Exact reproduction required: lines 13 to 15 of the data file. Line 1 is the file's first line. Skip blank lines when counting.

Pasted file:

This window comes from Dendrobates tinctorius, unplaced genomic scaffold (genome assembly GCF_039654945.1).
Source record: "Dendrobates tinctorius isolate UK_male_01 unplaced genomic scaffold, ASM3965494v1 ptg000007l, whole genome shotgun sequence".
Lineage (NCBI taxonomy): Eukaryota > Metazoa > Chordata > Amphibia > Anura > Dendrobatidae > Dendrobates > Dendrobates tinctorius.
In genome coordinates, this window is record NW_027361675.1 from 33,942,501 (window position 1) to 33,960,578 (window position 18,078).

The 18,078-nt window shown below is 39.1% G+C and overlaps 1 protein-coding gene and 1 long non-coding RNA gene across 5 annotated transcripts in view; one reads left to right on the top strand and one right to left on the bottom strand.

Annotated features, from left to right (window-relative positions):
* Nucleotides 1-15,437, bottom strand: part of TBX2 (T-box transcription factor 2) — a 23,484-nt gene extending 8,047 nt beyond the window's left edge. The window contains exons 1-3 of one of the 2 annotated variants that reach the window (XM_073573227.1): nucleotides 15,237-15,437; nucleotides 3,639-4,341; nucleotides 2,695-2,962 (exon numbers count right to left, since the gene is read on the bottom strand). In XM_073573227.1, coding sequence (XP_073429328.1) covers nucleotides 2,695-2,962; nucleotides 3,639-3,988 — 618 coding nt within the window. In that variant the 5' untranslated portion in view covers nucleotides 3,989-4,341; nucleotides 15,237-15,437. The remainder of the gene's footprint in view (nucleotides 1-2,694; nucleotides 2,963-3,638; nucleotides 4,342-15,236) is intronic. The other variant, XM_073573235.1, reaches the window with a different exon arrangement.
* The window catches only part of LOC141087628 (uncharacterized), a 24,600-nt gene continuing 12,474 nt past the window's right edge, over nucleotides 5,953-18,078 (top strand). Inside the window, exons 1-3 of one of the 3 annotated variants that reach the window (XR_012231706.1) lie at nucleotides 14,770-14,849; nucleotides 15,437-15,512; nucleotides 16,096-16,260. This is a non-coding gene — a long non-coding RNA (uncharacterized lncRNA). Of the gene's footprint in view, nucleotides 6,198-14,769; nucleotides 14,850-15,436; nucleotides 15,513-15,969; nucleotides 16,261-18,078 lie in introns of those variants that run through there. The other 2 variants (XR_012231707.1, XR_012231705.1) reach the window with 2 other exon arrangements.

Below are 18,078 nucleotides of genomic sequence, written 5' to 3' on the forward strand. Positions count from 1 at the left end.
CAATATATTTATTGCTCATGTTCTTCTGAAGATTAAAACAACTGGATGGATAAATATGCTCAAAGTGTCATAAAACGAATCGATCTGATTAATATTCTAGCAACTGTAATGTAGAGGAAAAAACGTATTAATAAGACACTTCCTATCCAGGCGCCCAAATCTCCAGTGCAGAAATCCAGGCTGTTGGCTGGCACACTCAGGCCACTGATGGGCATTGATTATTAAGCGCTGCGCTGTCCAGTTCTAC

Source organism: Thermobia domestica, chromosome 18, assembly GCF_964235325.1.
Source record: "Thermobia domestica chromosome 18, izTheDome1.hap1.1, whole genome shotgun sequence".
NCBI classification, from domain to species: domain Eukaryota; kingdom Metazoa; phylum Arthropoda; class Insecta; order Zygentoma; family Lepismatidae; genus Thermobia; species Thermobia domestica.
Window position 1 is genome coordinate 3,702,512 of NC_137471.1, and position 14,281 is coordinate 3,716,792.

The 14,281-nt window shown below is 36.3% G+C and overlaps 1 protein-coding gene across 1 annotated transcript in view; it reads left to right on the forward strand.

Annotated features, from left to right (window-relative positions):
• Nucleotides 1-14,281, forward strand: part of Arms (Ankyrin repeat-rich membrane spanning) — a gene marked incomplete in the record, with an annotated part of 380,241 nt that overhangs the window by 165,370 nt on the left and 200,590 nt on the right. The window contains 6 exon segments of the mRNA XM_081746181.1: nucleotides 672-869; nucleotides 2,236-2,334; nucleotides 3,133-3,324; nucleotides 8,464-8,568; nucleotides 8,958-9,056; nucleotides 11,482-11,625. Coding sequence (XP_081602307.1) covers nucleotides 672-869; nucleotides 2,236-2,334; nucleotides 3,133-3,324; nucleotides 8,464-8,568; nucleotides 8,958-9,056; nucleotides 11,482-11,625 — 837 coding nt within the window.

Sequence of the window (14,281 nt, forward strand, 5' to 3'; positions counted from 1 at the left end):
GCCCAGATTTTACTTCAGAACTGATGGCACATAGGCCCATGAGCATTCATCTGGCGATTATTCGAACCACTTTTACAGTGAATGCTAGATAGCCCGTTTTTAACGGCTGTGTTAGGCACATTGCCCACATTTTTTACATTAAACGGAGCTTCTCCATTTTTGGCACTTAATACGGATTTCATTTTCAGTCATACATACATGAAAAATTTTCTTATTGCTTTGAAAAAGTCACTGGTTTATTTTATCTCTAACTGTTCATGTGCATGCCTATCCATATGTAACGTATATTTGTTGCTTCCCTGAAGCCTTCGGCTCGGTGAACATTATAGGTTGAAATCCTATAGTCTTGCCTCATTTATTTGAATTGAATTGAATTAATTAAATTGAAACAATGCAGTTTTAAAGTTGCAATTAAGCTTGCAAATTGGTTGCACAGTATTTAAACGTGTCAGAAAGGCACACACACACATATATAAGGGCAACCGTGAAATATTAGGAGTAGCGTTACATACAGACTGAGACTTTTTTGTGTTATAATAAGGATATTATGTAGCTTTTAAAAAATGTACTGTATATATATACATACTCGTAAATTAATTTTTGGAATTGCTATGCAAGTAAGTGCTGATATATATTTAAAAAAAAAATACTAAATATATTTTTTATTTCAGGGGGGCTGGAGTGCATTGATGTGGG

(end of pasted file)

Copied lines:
NCBI classification, from domain to species: domain Eukaryota; kingdom Metazoa; phylum Arthropoda; class Insecta; order Zygentoma; family Lepismatidae; genus Thermobia; species Thermobia domestica.
Window position 1 is genome coordinate 3,702,512 of NC_137471.1, and position 14,281 is coordinate 3,716,792.

The 14,281-nt window shown below is 36.3% G+C and overlaps 1 protein-coding gene across 1 annotated transcript in view; it reads left to right on the forward strand.